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While many lease agreements have a no-smoking policy, vaping can seem like a legal grey area. Today we are speaking with Enrique Jevons, Regional Director with Mynd for the Pacific Northwest, about why it is important to prevent vaping or smoking within a rental and how a property owner or manager can handle the situation should a tenant choose to do so.
Steve Rozenberg: Ladies and gentlemen, I am Steve Rozenberg with Mynd Property Management and I am joined here today with Enrique Jevons. Did I say that right, okay?
Enrique Jevons: Yeah, yeah. Jevons. It’s English. So yeah, a lot of people make the mistake they try and put a Spanish pronunciation on there.
Steve Rozenberg: A little fling on there, huh? Well, I’ve known each other—Enrique and I have been friends for many years. And now I have the opportunity to work with him. He is the Regional Director for the Pacific Northwest area for Mynd. And what we’re going to be doing is we’re going to talk about some expert information from Enrique, who is an expert in this area without a doubt.
So Enrique, one of the questions I have is if I have a resident and they are maybe doing marijuana smoking or vaping, how do you handle that in a rental property in the Seattle area? What’s the best way if I’m an investor to handle this situation?
Enrique Jevons: Yeah, so it’s definitely something you do want to address. It’s one of those things where just human nature is not to be confrontational. And so landlords, oftentimes, become sheepish about enforcing their lease but this is one of those areas where you definitely want to enforce the lease. You want to make sure that you have a No-Smoking policy in your lease.
No smoking in the state of Washington, at least, means just no smoking. I’m sure I’m sure it probably means the same thing everywhere. No smoking, whatever it is, whether it’s cloves, cigarettes, vaping, marijuana doesn’t matter what you’re smoking. The problem is that gets into the paint, it gets into the carpet and it’s extremely hard to get those smells out. And certainly people become numb to it. They think, “oh, can’t smell it.” But somebody who’s not a vapor, who’s not a smoker—whether it’s cloves, cigarettes, marijuana—comes in, they’re going to smell it right away. So you absolutely want to make sure that you have it in your lease to prohibit smoking and that you enforce the lease. Do not allow anybody to smoke anything in your property.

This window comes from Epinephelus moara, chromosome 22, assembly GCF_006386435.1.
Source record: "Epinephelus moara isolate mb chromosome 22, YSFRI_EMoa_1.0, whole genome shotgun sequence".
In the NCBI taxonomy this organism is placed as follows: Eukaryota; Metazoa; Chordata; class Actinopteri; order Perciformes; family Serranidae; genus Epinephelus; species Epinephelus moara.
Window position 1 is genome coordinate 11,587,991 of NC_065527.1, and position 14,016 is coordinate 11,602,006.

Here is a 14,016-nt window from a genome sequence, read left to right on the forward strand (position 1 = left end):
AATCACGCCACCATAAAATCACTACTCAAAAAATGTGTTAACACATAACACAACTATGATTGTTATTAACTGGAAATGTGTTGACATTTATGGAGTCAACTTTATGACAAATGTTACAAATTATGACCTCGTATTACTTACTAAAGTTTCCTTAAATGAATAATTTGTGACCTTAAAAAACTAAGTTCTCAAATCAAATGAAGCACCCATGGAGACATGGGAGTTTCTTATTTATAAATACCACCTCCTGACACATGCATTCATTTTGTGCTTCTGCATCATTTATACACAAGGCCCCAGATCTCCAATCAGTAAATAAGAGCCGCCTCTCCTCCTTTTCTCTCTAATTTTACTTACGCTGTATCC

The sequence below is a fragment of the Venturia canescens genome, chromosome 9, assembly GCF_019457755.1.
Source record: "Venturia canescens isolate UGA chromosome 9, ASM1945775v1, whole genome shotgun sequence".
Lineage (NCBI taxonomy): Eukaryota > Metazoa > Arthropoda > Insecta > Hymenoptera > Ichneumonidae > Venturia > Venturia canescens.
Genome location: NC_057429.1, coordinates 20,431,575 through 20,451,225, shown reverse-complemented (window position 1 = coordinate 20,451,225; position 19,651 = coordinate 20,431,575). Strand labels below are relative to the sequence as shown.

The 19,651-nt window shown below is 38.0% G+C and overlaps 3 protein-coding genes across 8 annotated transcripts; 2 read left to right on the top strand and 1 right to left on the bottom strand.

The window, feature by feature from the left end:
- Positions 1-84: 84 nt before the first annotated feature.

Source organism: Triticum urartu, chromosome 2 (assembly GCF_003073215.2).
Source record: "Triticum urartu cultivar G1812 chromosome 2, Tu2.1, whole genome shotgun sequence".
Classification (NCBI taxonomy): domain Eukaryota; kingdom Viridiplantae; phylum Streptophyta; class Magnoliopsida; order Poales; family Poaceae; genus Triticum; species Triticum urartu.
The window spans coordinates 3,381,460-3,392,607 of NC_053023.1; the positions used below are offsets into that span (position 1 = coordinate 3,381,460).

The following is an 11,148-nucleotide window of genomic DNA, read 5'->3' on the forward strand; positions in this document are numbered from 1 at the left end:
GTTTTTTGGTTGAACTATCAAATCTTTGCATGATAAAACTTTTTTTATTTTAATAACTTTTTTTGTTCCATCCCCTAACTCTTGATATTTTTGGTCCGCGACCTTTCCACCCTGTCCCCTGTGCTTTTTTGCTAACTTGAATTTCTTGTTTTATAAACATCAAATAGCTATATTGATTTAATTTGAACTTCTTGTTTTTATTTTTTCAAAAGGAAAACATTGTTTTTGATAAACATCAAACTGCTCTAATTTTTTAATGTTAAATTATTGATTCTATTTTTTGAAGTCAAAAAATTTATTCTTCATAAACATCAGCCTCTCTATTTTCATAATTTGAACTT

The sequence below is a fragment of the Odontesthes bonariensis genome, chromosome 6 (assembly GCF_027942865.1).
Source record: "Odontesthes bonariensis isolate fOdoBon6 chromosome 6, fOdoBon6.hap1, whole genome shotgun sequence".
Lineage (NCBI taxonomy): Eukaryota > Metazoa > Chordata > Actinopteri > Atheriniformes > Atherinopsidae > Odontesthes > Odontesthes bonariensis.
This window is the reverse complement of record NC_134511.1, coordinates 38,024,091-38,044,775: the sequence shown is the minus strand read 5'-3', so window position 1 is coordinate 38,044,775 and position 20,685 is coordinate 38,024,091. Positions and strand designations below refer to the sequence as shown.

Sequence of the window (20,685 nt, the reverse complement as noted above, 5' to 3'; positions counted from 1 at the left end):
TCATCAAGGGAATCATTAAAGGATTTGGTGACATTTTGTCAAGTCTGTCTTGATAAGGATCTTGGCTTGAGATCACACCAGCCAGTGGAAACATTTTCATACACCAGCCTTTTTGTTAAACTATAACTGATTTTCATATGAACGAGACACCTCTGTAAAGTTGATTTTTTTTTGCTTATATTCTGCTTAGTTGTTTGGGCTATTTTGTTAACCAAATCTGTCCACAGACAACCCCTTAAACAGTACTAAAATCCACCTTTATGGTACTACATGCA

Steve Rozenberg: Is vaping—is that actually considered smoking in the legal terminology?
Enrique Jevons: Yeah, so we do. And we’ve now just because it is one of those things. Okay, so fine, I consider it smoking, but just to reduce the ambiguity, we’ve added now vaping as smoking.
So yes, I would highly recommend—you may not have had been in there previously because it is a newer thing add it so that it doesn’t become an issue. But even if you don’t have it in there I would still say—tell the person that that’s considered smoking and so that is included.
Steve Rozenberg: Now let me ask you this. Let’s say you go full tilt and this becomes a grow house. Now I know this is a different conversation which and this may not be the right subject, but I’m just curious, does this become a hazmat situation when you’re dealing with (marijuana). Is it a certain amount of quantity that makes it a hazardous material or how does that work?
Enrique Jevons: No. Fortunately, marijuana is not considered hazardous material as meth is. Meth is a much more serious situation. It does become hazmat. It is something that then essentially it’s going to be because of the expense involved. Typically, that’s something that insurance companies get involved in and you have to have hazmat clean.